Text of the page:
The first step in planning a cruise, of course, is choosing a destination. Some of the most popular destinations include Alaska, Bermuda, the Bahamas, the Caribbean, Europe, Hawaii, and Mexico. Some people like to take a break from the winter by heading south, while Alaska is a popular destination in the summer. If you decide to take a cruise, choose a climate you enjoy — preferably one that doesn’t seem to make your arthritis symptoms worse.
Another issue to consider is the port of departure. There are two distinct advantages to choosing a port of departure in the United States. One is that you may be able to save money by driving to a U.S. port rather than flying. Also, U.S. ports must comply with the Americans With Disabilities Act (ADA) and must be wheelchair-accessible. If the departure port is in another country, there is no guarantee as to how accessible it will be.
The biggest mistake you can make in planning a cruise is to automatically assume that your needs will be met by the cruise-ship company. It pays to figure out ahead of time what special adaptations you’ll need and confirm that your cruise ship can provide them. For example, make sure that the ship and your cabin are wheelchair-accessible, if you need that. Make sure your cabin is near an elevator to make getting around easier. If you’re prone to seasickness, request a cabin in the front or middle of the ship or on the upper deck. (See Managing Motion Sickness for more information on preventing and treating seasickness.)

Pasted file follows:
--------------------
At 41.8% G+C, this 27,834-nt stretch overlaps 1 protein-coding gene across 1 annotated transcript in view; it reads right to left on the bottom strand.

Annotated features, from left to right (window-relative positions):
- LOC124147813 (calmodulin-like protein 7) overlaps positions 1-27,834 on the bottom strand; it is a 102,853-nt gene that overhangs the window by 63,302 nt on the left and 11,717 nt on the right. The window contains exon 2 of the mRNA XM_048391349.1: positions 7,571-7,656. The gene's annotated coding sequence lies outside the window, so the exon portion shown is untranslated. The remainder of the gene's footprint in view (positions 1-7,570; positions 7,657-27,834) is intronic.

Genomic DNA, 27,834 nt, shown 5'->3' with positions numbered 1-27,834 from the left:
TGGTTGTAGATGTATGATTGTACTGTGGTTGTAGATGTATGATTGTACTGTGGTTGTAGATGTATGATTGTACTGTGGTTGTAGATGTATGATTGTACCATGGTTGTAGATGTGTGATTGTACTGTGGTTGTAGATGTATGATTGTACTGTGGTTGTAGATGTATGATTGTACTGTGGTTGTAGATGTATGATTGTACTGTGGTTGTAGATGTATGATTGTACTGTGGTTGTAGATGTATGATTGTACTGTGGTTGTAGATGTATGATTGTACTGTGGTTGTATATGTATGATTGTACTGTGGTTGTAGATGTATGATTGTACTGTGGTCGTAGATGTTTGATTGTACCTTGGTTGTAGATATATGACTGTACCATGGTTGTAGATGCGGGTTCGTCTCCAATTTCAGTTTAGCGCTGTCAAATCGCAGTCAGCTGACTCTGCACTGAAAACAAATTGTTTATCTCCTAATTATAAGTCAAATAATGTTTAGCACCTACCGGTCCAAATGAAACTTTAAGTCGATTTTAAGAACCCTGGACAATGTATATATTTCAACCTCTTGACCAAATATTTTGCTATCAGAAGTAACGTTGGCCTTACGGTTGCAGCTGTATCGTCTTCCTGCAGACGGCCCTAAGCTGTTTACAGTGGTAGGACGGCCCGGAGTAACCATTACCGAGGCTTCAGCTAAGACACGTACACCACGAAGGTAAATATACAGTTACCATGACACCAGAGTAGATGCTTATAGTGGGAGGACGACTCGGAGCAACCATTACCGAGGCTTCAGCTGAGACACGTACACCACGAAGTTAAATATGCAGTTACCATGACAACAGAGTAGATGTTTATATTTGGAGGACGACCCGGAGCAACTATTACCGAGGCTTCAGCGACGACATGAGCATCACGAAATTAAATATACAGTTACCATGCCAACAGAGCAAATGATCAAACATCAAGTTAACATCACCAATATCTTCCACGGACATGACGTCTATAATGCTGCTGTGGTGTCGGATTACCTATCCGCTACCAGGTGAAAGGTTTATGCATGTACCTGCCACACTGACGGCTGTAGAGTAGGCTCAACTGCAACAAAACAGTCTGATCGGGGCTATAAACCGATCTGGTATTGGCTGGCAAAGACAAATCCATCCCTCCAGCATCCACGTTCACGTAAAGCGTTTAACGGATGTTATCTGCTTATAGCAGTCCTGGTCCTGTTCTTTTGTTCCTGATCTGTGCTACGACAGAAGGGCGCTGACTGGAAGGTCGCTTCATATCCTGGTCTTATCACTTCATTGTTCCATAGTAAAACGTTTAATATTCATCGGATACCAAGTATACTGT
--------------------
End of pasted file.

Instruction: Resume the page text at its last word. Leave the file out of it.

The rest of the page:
Think of other amenities you might need. Are the elevators wheelchair- or scooter-accessible? Are there ramps to all passenger areas? Do the cabin and bathroom have widened doors? Do the cabin and bathroom have push-button doors? Is there a raised toilet seat or a toilet grab bar? Is there a roll-in shower? Does the shower have a bench or stool for you to sit on? If you take a medicine that must be refrigerated, make sure you’ll have access to a refrigerator, preferably in your room. If possible, try in advance to reserve a table that is close to the dining room entrance, so you won’t have to travel too far.